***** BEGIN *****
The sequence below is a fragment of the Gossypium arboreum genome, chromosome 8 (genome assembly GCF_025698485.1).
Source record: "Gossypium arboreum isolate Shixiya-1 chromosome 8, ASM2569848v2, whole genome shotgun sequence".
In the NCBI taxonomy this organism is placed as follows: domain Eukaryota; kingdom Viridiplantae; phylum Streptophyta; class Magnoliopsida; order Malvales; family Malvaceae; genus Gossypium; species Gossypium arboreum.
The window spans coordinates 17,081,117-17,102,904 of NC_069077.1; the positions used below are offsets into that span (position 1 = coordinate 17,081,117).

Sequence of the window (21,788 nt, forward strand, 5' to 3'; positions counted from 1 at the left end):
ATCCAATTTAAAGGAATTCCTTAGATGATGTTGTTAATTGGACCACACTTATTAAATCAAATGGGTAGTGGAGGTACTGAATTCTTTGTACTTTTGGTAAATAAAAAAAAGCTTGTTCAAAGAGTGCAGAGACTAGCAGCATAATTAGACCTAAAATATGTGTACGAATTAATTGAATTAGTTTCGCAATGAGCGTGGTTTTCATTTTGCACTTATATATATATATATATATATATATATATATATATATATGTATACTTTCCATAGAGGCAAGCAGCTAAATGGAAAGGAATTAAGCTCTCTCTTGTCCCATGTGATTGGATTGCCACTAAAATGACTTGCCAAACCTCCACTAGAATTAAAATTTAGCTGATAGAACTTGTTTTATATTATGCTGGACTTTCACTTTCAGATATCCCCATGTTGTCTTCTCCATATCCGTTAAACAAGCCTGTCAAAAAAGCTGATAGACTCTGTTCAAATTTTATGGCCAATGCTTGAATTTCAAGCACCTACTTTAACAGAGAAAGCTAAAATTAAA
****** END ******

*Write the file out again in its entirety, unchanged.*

The sequence below is a fragment of the Gossypium arboreum genome, chromosome 8 (genome assembly GCF_025698485.1).
Source record: "Gossypium arboreum isolate Shixiya-1 chromosome 8, ASM2569848v2, whole genome shotgun sequence".
In the NCBI taxonomy this organism is placed as follows: domain Eukaryota; kingdom Viridiplantae; phylum Streptophyta; class Magnoliopsida; order Malvales; family Malvaceae; genus Gossypium; species Gossypium arboreum.
The window spans coordinates 17,081,117-17,102,904 of NC_069077.1; the positions used below are offsets into that span (position 1 = coordinate 17,081,117).

Sequence of the window (21,788 nt, forward strand, 5' to 3'; positions counted from 1 at the left end):
ATCCAATTTAAAGGAATTCCTTAGATGATGTTGTTAATTGGACCACACTTATTAAATCAAATGGGTAGTGGAGGTACTGAATTCTTTGTACTTTTGGTAAATAAAAAAAAGCTTGTTCAAAGAGTGCAGAGACTAGCAGCATAATTAGACCTAAAATATGTGTACGAATTAATTGAATTAGTTTCGCAATGAGCGTGGTTTTCATTTTGCACTTATATATATATATATATATATATATATATATATATATATGTATACTTTCCATAGAGGCAAGCAGCTAAATGGAAAGGAATTAAGCTCTCTCTTGTCCCATGTGATTGGATTGCCACTAAAATGACTTGCCAAACCTCCACTAGAATTAAAATTTAGCTGATAGAACTTGTTTTATATTATGCTGGACTTTCACTTTCAGATATCCCCATGTTGTCTTCTCCATATCCGTTAAACAAGCCTGTCAAAAAAGCTGATAGACTCTGTTCAAATTTTATGGCCAATGCTTGAATTTCAAGCACCTACTTTAACAGAGAAAGCTAAAATTAAA